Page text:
Learning How To Yield To Force

This post is by a guest writer, Graham Barlow, of Bath Tai Chi:

It says in the Tai Chi classics www.scheele.org/lee/classics.html:

“Anyone who has spent years of practice and still cannot neutralize,
and is always controlled by his opponent,
has not apprehended the fault of double-weightedness.”

But what does this mean?  What is this peculiar fault of ‘double-weightedness’ that it refers to? Continue reading “Learning How To Yield To Force” »

Bassai Dai (Passai): Grappling Kata?

As discussed in an earlier posting, the Okinawan master, Sokon “Bushi” Matsumura was a central figure in developing the now familiar linear technique, at a time when most martial artists on Okinawa were still using the circular techniques of Chinese origin.  As discussed in that posting, Matsumura was also the head bodyguard to the King of Okinawa and the bodyguards (like all Okinawans) were not allowed to carry weapons by Japanese decree.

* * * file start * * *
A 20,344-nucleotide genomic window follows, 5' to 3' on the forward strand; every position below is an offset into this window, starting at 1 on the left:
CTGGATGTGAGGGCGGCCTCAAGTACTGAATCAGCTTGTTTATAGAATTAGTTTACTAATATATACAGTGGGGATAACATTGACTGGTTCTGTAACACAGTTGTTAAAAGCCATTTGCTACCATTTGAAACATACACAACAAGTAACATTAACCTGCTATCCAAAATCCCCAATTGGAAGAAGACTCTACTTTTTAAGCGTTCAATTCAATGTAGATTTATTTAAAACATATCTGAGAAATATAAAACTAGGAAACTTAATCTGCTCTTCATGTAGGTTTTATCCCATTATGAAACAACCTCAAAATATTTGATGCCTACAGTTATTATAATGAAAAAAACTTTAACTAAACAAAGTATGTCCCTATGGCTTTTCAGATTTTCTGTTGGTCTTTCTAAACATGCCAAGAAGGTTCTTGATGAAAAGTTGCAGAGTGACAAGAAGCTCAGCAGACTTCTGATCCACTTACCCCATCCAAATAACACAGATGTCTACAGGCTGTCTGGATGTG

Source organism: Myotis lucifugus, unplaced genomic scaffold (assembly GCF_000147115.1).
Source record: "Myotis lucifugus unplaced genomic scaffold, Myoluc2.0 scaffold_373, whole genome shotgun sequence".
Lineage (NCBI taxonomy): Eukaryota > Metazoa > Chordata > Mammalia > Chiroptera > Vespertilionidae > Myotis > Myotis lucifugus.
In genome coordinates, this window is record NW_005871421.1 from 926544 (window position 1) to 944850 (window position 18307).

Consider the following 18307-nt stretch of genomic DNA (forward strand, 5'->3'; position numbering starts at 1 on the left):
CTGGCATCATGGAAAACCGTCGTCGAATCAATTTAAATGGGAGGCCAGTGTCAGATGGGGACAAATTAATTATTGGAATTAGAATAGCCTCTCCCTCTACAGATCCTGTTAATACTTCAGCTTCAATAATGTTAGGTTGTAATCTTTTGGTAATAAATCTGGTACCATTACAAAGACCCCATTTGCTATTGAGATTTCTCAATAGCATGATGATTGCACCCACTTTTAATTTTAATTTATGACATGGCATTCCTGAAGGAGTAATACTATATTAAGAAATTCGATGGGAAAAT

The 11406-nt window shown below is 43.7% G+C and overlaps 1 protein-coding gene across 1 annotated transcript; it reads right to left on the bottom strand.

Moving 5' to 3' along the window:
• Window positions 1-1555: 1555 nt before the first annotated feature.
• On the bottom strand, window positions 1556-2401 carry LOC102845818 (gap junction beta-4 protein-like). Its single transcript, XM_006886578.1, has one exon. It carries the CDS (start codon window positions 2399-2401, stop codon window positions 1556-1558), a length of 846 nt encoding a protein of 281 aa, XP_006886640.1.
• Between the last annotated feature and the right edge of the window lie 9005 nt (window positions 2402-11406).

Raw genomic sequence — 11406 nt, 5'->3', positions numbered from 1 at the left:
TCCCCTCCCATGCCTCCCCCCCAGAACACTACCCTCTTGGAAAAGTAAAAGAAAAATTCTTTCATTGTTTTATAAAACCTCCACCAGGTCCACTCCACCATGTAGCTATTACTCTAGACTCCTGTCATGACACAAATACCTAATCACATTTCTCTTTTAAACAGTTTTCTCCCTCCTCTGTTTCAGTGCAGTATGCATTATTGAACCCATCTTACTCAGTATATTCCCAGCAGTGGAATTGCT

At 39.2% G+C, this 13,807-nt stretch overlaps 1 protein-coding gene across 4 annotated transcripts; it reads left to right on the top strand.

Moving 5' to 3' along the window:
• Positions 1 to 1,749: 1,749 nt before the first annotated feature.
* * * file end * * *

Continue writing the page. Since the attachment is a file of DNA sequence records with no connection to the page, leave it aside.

This left a situation where the bodyguards could end up fighting a superior number of assailants, who might also be armed.  That previous posting discussed how the linear technique would have helped take the fight to the opponents and dispatch them as quickly as possible (necessary when facing larger numbers). Continue reading “Bassai Dai (Passai): Grappling Kata?” »